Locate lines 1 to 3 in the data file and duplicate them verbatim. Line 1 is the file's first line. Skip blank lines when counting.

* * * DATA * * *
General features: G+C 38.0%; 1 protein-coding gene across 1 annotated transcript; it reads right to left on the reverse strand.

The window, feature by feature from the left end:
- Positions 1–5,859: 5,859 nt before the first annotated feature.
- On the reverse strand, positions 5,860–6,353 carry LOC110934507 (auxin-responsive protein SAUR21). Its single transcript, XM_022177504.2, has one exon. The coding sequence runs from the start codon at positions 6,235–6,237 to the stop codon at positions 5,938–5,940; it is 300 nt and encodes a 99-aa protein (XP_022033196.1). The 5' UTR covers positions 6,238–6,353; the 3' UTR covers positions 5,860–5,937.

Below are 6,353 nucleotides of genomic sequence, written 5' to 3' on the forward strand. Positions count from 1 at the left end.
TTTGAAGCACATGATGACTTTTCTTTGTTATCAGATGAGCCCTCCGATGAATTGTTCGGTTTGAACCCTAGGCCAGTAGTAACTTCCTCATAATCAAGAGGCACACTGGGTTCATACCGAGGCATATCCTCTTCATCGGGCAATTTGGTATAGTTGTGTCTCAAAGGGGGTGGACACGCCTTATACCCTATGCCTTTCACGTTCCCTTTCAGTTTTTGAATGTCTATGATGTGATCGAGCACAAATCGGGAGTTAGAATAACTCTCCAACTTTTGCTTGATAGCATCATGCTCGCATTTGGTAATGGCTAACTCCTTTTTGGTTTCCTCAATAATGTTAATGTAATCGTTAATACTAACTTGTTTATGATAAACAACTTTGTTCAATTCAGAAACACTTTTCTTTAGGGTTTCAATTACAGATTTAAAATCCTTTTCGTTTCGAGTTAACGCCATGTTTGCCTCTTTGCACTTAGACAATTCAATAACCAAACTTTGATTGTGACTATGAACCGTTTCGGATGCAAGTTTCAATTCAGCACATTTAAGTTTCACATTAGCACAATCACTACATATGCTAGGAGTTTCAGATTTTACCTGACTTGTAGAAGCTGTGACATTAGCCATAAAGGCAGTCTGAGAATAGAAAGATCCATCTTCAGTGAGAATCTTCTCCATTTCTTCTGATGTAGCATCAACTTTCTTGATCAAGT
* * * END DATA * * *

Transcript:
General features: G+C 38.0%; 1 protein-coding gene across 1 annotated transcript; it reads right to left on the reverse strand.

The window, feature by feature from the left end:
- Positions 1–5,859: 5,859 nt before the first annotated feature.